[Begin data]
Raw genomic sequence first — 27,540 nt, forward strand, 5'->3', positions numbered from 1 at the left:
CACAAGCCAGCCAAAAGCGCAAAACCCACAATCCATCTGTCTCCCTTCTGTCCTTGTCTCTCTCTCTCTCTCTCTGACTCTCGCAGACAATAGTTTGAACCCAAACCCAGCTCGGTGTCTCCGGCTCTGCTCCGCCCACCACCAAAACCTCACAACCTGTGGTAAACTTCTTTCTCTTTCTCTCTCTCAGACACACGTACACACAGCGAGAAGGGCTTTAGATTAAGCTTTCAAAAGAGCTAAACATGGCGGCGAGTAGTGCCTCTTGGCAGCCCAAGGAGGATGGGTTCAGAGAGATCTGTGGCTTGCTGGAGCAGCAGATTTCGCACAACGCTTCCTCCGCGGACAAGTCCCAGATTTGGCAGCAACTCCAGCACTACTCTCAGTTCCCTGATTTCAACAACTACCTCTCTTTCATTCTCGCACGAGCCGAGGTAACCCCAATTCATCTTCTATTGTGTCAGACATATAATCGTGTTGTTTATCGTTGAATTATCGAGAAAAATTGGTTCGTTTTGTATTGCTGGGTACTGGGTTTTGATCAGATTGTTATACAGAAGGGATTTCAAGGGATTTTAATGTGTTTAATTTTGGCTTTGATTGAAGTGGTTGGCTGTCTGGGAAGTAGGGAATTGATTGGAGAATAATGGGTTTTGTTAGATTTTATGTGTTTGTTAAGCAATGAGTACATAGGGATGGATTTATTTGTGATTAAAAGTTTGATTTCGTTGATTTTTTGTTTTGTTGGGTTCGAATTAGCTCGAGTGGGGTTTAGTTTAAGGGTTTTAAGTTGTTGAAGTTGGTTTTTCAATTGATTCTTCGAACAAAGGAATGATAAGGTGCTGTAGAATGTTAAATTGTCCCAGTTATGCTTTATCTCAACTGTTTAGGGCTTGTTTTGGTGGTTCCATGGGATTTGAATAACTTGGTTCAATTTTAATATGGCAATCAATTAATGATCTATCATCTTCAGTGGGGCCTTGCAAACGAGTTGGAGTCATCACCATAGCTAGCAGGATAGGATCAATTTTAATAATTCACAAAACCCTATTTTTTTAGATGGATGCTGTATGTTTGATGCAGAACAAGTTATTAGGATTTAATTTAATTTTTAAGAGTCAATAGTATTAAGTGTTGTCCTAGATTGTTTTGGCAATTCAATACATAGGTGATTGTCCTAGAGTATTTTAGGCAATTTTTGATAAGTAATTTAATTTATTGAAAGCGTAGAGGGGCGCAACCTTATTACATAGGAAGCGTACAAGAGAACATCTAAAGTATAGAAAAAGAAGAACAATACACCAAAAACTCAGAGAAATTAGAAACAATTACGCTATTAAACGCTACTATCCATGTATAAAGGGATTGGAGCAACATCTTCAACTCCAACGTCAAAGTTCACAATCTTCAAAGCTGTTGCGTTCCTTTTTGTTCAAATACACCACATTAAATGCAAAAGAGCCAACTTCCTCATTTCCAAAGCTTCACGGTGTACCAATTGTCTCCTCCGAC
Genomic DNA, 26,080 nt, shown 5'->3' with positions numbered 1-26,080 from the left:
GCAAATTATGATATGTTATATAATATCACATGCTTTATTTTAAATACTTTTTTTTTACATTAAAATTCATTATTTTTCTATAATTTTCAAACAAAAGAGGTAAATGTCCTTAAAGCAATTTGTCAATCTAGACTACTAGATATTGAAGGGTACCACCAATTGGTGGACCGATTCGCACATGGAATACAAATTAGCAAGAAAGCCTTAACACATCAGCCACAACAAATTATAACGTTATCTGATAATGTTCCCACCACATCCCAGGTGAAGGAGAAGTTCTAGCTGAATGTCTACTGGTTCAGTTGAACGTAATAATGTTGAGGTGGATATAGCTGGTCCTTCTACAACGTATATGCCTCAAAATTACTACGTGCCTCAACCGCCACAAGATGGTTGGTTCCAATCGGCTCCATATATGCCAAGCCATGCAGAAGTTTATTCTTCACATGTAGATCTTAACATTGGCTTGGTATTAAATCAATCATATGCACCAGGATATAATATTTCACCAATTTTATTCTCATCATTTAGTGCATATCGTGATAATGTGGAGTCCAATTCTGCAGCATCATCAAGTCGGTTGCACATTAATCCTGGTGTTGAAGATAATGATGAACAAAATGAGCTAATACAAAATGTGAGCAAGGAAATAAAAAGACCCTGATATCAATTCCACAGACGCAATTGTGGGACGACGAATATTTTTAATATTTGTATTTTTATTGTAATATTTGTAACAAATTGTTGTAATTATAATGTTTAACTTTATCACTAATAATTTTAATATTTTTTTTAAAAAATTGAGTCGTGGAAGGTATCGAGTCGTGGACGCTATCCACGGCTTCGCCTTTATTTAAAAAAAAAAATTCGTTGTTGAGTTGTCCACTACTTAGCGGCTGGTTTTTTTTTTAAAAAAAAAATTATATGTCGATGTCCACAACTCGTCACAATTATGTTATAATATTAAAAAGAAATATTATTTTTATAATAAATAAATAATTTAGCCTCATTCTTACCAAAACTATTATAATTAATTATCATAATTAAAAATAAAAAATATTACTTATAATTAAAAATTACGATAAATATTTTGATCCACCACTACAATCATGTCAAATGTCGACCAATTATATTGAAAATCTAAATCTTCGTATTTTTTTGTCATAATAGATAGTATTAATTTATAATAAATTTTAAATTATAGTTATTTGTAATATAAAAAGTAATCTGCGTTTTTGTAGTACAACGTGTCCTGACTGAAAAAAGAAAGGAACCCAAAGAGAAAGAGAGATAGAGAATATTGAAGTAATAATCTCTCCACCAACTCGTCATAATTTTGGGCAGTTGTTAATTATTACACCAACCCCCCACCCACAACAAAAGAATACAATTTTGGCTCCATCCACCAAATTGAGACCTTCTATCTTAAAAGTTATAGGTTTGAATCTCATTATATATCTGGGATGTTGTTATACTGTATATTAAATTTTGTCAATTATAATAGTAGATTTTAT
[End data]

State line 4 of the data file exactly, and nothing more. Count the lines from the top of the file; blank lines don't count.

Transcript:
GCAAATTATGATATGTTATATAATATCACATGCTTTATTTTAAATACTTTTTTTTTACATTAAAATTCATTATTTTTCTATAATTTTCAAACAAAAGAGGTAAATGTCCTTAAAGCAATTTGTCAATCTAGACTACTAGATATTGAAGGGTACCACCAATTGGTGGACCGATTCGCACATGGAATACAAATTAGCAAGAAAGCCTTAACACATCAGCCACAACAAATTATAACGTTATCTGATAATGTTCCCACCACATCCCAGGTGAAGGAGAAGTTCTAGCTGAATGTCTACTGGTTCAGTTGAACGTAATAATGTTGAGGTGGATATAGCTGGTCCTTCTACAACGTATATGCCTCAAAATTACTACGTGCCTCAACCGCCACAAGATGGTTGGTTCCAATCGGCTCCATATATGCCAAGCCATGCAGAAGTTTATTCTTCACATGTAGATCTTAACATTGGCTTGGTATTAAATCAATCATATGCACCAGGATATAATATTTCACCAATTTTATTCTCATCATTTAGTGCATATCGTGATAATGTGGAGTCCAATTCTGCAGCATCATCAAGTCGGTTGCACATTAATCCTGGTGTTGAAGATAATGATGAACAAAATGAGCTAATACAAAATGTGAGCAAGGAAATAAAAAGACCCTGATATCAATTCCACAGACGCAATTGTGGGACGACGAATATTTTTAATATTTGTATTTTTATTGTAATATTTGTAACAAATTGTTGTAATTATAATGTTTAACTTTATCACTAATAATTTTAATATTTTTTTTAAAAAATTGAGTCGTGGAAGGTATCGAGTCGTGGACGCTATCCACGGCTTCGCCTTTATTTAAAAAAAAAAATTCGTTGTTGAGTTGTCCACTACTTAGCGGCTGGTTTTTTTTTTAAAAAAAAAATTATATGTCGATGTCCACAACTCGTCACAATTATGTTATAATATTAAAAAGAAATATTATTTTTATAATAAATAAATAATTTAGCCTCATTCTTACCAAAACTATTATAATTAATTATCATAATTAAAAATAAAAAATATTACTTATAATTAAAAATTACGATAAATATTTTGATCCACCACTACAATCATGTCAAATGTCGACCAATTATATTGAAAATCTAAATCTTCGTATTTTTTTGTCATAATAGATAGTATTAATTTATAATAAATTTTAAATTATAGTTATTTGTAATATAAAAAGTAATCTGCGTTTTTGTAGTACAACGTGTCCTGACTGAAAAAAGAAAGGAACCCAAAGAGAAAGAGAGATAGAGAATATTGAAGTAATAATCTCTCCACCAACTCGTCATAATTTTGGGCAGTTGTTAATTATTACACCAACCCCCCACCCACAACAAAAGAATACAATTTTGGCTCCATCCACCAAATTGAGACCTTCTATCTTAAAAGTTATAGGTTTGAATCTCATTATATATCTGGGATGTTGTTATACTGTATATTAAATTTTGTCAATTATAATAGTAGATTTTAT